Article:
Debian installation

When the Debian installer boots, choose the graphical install. Choose your language (if you set it to French, I swear to god...) and location (for the time zone). Then choose your locale. Then your keyboard layout.

After the installer configures your network, it'll ask for a hostname. This is your device name. You can leave the domain name in the next menu blank.

Next it'll ask for a root password. LEAVE THIS BLANK! If you set it, your user account won't get superuser privileges. Leaving the root password blank will give your user account superuser privileges and disable root login. Next create a user account. Don't forget your username obviously.

Next is disk partitioning. If you chose to dual boot, choose "Guided - use the largest continuous free space". If you wish to overwrite whatever is on the disk, choose "Guided - use entire disk". Select your disk. Choose "All files in one partion (recommended for new users)". Double check that you chose the right disk and click "Finish partitioning and write changes to disk". Remember the disk you chose for the GRUB bootloader installation later. Debian will now install the base system.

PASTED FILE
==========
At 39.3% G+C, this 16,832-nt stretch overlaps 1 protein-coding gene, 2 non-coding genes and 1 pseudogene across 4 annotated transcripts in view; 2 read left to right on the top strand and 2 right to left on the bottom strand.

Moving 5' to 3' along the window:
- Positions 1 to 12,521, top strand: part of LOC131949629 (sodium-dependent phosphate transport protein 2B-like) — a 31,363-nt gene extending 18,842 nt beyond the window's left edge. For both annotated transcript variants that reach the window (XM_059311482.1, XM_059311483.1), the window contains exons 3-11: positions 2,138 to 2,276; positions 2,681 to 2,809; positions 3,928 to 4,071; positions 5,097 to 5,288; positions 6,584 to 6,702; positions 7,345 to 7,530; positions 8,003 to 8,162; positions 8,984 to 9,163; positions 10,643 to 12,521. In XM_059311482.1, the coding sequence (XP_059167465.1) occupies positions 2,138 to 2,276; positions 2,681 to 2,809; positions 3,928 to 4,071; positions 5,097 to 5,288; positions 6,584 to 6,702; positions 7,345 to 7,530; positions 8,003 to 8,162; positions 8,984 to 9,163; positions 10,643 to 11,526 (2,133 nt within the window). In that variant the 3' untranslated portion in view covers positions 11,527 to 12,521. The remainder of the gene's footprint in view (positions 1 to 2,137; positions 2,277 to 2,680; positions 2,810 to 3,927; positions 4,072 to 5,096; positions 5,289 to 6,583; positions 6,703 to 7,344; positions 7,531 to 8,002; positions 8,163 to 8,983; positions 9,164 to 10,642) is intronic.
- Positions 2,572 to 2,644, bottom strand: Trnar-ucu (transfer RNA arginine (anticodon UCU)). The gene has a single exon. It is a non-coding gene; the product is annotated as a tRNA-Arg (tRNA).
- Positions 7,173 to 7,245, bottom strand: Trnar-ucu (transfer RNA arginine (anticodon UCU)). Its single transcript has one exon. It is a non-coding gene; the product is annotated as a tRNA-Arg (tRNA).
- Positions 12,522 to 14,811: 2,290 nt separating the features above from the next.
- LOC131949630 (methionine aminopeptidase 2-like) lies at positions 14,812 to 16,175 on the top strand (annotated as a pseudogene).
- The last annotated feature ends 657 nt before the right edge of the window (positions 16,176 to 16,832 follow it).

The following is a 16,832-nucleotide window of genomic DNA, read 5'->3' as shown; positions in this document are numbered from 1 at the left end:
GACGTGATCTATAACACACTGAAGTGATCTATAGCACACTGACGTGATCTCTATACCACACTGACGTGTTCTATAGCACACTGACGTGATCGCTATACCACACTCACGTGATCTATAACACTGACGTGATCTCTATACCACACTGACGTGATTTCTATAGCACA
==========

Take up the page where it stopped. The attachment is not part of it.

After the installer finishes installing the base system, it'll ask you if you have more installation media. Choose no. Next it'll ask you to use a network mirror. CHOOSE YES. If you choose no, you'll have to manually edit your /etc/apt/sources.list later, which is a pain. Choose your mirror location. When it asks for a proxy, leave it blank.

The software selection menu is important! Unselect "Debian desktop environment" and "GNOME" (sorry, not sorry, GNOME fans,). Select "Cinnamon".

Next, the installer will ask to install the GRUB bootloader. Choose yes, and select the right drive install to. After installing GRUB, the installer will finish the installation and prompt you to reboot.

Initial setup